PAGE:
Before the National Orchestra, several cities had amateur orchestras but there had been only two previous professional symphony orchestras, both of which had hoped to become national orchestras.
The 1906 New Zealand International Exhibition Orchestra had been formed in Christchurch and the National Broadcasting Service String Orchestra was created in December 1939, later forming the nucleus of the 1940 Centennial Symphony Orchestra for the country's centennial celebrations. This too was intended to be retained as a full-time national symphony orchestra but was disbanded due to World War II. The dream was delayed but not forgotten, and after hostilities ended a full time national symphony orchestra was established.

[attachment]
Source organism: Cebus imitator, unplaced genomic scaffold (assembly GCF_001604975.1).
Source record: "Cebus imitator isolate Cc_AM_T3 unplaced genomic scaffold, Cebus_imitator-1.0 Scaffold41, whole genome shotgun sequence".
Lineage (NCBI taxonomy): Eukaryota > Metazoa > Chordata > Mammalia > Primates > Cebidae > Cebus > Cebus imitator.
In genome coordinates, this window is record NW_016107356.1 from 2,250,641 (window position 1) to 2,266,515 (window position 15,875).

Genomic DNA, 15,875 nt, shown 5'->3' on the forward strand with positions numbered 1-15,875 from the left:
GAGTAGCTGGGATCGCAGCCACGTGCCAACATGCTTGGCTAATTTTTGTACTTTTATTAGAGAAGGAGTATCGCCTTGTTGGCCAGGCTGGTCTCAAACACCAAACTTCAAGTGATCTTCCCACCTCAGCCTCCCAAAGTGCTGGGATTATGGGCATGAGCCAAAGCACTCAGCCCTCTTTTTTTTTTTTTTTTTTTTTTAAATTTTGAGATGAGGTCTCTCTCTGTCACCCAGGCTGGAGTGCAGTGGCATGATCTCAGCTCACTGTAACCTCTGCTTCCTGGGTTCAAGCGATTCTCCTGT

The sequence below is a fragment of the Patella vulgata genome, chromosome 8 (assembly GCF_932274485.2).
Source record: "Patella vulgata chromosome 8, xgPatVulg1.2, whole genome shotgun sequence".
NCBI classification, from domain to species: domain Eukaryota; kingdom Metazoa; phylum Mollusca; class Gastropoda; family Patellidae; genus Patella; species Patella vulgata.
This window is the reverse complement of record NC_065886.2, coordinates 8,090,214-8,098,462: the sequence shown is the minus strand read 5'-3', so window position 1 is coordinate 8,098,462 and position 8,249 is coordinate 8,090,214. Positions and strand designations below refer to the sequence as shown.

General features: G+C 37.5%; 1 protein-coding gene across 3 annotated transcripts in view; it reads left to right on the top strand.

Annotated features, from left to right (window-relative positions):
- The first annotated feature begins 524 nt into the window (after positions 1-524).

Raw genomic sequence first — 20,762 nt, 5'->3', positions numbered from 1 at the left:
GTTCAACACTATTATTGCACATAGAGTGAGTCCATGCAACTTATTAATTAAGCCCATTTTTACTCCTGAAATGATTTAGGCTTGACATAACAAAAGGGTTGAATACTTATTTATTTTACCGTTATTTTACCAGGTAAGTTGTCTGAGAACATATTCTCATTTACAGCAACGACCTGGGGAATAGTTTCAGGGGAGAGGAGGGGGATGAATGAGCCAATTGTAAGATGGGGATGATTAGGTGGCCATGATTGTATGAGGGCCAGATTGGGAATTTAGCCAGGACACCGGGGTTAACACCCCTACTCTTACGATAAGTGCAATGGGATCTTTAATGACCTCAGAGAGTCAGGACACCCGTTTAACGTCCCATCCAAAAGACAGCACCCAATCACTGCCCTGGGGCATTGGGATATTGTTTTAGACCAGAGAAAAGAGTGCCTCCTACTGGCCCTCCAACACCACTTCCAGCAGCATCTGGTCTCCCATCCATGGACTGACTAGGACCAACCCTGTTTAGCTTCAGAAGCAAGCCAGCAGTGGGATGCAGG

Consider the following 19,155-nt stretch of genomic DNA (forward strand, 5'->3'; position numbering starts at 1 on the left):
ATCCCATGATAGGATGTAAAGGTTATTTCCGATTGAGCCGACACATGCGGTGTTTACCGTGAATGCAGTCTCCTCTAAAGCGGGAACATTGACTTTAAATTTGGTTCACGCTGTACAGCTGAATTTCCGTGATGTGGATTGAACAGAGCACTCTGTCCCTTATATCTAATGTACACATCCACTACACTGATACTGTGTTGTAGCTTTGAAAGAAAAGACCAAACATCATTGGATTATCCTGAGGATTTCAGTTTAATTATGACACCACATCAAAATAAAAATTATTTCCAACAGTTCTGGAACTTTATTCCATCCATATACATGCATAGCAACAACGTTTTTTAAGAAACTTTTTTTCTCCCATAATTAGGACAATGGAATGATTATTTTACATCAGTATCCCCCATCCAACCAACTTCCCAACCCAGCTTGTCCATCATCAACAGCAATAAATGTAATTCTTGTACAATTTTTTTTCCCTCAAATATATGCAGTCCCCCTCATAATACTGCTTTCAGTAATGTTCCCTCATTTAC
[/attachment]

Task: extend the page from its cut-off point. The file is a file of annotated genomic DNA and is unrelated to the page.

The early concerts were billed as "events of national importance" as they were in a country starved of live professional orchestral music. Today, 50 years later, the New Zealand Symphony Orchestra is the country's leading performing arts organisation and is recognised as an orchestra of international standard. Ninety players give more than 100 concerts a year. It is Wellington-based but performs regularly throughout the country.
Product Listing for 50th Anniversary of NZSO
Click on image to enlarge.
|Date of issue:||10 July 1996|
|Designer:||Martin Bailey, Auckland, New Zealand|
|Printer:||Southern Colour Print, New Zealand|
|Stamp size:||50mm x 30mm|
|Sheet size:||20 stamps per sheet|
|Paper type:||Harrison and Sons, red phosphor coated, unwatermarked|
|Period of sale:||These stamps remained on sale until 10 July 1997.|